It is not clear whether the just effected Cabinet reshuffle signals his avowed and declared year of reckoning for 2018 or not. Because reactions to the reshuffle have been mixed. Some, including political observers and analysts, have welcomed it with some reservations and yet others not thinking much of it. But one thing that all and sundry seem to agree with is that it has been no more than a mere realignment and shifting of furniture. Also, it is not easy as to where to put a pulse in explaining the recent reshuffle, other than that the president merely feeling duty bound to be consequent on his word of making 2018 the year of reckoning. If reckoning has to be deduced and interpreted from the dismissal of two of the ministers, that of Sport, Youth and National Service, and that of Home Affairs and Immigration, the only two personas whom the president seems to have reckoned with thus far, then one cannot but conclude that this may only have been the first salvo and first round of the year of reckoning’s night of the swords, and more rounds and swords are still in store. How many rounds may still follow remain to be seen. But thus far one cannot really say this first round has seen any reckoning whether in the strictest interpretation of it or broadly. On the contrary, what one can deduce has transpired thus far is no more than political vendetta. When assuming duty as supreme servants of the people, His Excellency President Hage Geingob caused the institution of a performance appraisal system. Thus, reckoning, all things being equal, should be consonant with the performance of ministers based on their performance appraisal. All things being equal, meaning that there may be prima facie instances where the misdeeds committed override performance or non-performance and immediate action is necessary to stop the rot right away and forestall future ones. In fact that is why understandably some of the ministers have been shifted from one ministerial portfolio to another. With hindsight it can be said that some omissions, commissions and non-commissions by some other ministers other than the recent dismissal targets may far outweigh whatever the targeted may have been guilty of. But it remains to be seen whether any action would follow against these other ministers. Certainly, the two dismissed ministers cannot be the only ones in terms of non-performance. In fact, as much as former minister Pendukeni Iivula-Ithana may not solely claim credit for the achievements of the ministry of home affairs, and that her predecessors may have laid the foundation, she cannot be accused of undoing what her predecessors may have built. For the others who have been reshuffled, yes, personally they may not be involved but the fact that the rot has been rearing its ugly head, and under their watch, as much as such may have been oblivious to them, they needed to be held accountable. Whether personally involved or not, the fact that this has been happening under their watch, or before, but once the ministries become their watch they have not been able to smell the rot and/or see the smoke, they may have been compromised. Hence the rationale of reshuffling them. But reshuffling cannot be the beginning and end to the reported anomalies, including corruption. That is why one welcomes the assurance by the head of state that investigations are pending. Hoping that this may not have been said in passing. Yes, nothing may have been proven and concluded against some of the ministers as yet to be able to take any bold action against them. But the red lights indeed have been flickering as much as the Anti-Corruption Commission (ACC) reportedly may not have been aware of such. And one cannot but hope that the ACC is becoming aware of such. The expectation seems that the president must have gone farther than he seems to have gone with his first major cabinet reshuffle, if it is worth referring to it as major. But the question that begs is whether indeed he has a rich pool of not only talented, experienced, dedicated women and women with integrity. Perhaps this may explain the president’s dilemma. But it is difficult to tell by the initial appointments, and even the latest reshuffle, that indeed lack of capacity is the real problem. In a way one cannot but commend the president for effecting change in some of the portfolios. Because the red lights have been flickering for some time in some of them for him to have waited any longer to take action. But as pointed out the reshuffle seems to have focused, and rightly so, only on rot-threatened ministries, performance notwithstanding. Or can it and should it be taken for granted that where there is rot there cannot be performance? Because definitely there are and there must be and have been ministries that have not been performing at all. But their captains seem to have been left intact and comfortable. Perhaps it is for continuity and stability, lest too many changes may have the undesired and unintended effect.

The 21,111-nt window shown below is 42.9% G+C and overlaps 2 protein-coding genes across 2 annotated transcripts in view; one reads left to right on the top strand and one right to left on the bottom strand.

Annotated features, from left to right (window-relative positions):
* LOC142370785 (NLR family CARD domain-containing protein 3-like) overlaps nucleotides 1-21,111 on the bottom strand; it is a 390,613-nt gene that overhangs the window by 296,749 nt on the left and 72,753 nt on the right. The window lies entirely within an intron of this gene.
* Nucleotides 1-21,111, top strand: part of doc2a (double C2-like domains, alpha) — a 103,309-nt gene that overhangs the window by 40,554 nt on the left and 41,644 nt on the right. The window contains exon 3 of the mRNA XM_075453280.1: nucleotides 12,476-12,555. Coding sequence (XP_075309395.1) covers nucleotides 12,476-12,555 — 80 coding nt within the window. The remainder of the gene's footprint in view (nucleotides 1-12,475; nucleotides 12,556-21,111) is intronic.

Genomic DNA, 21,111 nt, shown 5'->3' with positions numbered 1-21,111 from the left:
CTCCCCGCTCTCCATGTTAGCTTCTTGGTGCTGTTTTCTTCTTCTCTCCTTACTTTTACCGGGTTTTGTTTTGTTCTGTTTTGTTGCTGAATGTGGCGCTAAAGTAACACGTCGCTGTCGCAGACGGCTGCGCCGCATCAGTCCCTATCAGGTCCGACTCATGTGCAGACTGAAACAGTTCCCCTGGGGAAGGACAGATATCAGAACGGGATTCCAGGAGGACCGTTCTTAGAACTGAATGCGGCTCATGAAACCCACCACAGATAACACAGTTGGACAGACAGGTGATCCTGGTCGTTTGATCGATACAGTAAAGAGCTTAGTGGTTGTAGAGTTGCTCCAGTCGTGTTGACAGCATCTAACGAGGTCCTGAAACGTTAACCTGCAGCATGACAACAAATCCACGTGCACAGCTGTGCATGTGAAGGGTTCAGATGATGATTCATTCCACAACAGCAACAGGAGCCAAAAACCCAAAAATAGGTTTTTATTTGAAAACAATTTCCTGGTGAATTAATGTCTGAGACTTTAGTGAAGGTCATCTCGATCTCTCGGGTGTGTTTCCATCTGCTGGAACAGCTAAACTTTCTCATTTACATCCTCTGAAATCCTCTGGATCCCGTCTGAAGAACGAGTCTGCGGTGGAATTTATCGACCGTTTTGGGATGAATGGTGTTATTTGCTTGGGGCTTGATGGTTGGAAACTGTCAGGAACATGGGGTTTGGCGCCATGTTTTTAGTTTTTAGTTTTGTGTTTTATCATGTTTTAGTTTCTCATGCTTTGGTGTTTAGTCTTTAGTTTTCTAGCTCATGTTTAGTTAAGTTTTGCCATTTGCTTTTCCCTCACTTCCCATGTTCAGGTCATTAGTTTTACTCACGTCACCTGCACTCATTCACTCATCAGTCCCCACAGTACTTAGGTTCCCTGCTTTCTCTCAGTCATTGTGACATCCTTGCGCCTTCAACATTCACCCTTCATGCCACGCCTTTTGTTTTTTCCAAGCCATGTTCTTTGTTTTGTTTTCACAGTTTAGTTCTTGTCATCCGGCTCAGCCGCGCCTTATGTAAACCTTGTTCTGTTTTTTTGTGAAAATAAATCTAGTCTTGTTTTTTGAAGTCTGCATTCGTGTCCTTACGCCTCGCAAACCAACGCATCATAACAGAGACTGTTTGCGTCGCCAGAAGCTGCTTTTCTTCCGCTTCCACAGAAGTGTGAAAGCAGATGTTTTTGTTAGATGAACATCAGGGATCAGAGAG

2018-02-16 10:52:30 7 months ago